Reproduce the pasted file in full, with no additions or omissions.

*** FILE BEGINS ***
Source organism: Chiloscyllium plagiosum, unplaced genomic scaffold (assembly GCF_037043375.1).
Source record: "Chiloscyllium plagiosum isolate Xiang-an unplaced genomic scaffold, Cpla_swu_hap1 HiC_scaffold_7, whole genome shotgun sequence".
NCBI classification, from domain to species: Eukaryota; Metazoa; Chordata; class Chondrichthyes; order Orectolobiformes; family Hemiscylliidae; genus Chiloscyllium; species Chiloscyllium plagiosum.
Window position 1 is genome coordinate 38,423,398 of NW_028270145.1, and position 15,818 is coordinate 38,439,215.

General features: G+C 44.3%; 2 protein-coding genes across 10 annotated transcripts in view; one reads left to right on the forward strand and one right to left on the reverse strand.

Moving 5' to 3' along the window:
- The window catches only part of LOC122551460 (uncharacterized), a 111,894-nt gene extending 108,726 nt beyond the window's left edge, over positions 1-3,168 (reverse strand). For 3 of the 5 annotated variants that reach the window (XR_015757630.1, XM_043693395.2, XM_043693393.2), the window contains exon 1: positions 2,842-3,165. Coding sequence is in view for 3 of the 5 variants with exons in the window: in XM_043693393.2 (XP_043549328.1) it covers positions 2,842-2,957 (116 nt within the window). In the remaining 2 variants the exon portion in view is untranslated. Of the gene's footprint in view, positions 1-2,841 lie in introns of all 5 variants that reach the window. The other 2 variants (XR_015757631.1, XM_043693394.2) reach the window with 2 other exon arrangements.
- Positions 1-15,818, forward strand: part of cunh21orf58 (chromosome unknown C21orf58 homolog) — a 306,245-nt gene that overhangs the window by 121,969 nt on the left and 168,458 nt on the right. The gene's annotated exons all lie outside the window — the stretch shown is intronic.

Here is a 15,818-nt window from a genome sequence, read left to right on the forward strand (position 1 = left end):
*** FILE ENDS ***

Source organism: Chiloscyllium plagiosum, unplaced genomic scaffold (assembly GCF_037043375.1).
Source record: "Chiloscyllium plagiosum isolate Xiang-an unplaced genomic scaffold, Cpla_swu_hap1 HiC_scaffold_7, whole genome shotgun sequence".
NCBI classification, from domain to species: Eukaryota; Metazoa; Chordata; class Chondrichthyes; order Orectolobiformes; family Hemiscylliidae; genus Chiloscyllium; species Chiloscyllium plagiosum.
Window position 1 is genome coordinate 38,423,398 of NW_028270145.1, and position 15,818 is coordinate 38,439,215.

General features: G+C 44.3%; 2 protein-coding genes across 10 annotated transcripts in view; one reads left to right on the forward strand and one right to left on the reverse strand.

Moving 5' to 3' along the window:
- The window catches only part of LOC122551460 (uncharacterized), a 111,894-nt gene extending 108,726 nt beyond the window's left edge, over positions 1-3,168 (reverse strand). For 3 of the 5 annotated variants that reach the window (XR_015757630.1, XM_043693395.2, XM_043693393.2), the window contains exon 1: positions 2,842-3,165. Coding sequence is in view for 3 of the 5 variants with exons in the window: in XM_043693393.2 (XP_043549328.1) it covers positions 2,842-2,957 (116 nt within the window). In the remaining 2 variants the exon portion in view is untranslated. Of the gene's footprint in view, positions 1-2,841 lie in introns of all 5 variants that reach the window. The other 2 variants (XR_015757631.1, XM_043693394.2) reach the window with 2 other exon arrangements.
- Positions 1-15,818, forward strand: part of cunh21orf58 (chromosome unknown C21orf58 homolog) — a 306,245-nt gene that overhangs the window by 121,969 nt on the left and 168,458 nt on the right. The gene's annotated exons all lie outside the window — the stretch shown is intronic.

Here is a 15,818-nt window from a genome sequence, read left to right on the forward strand (position 1 = left end):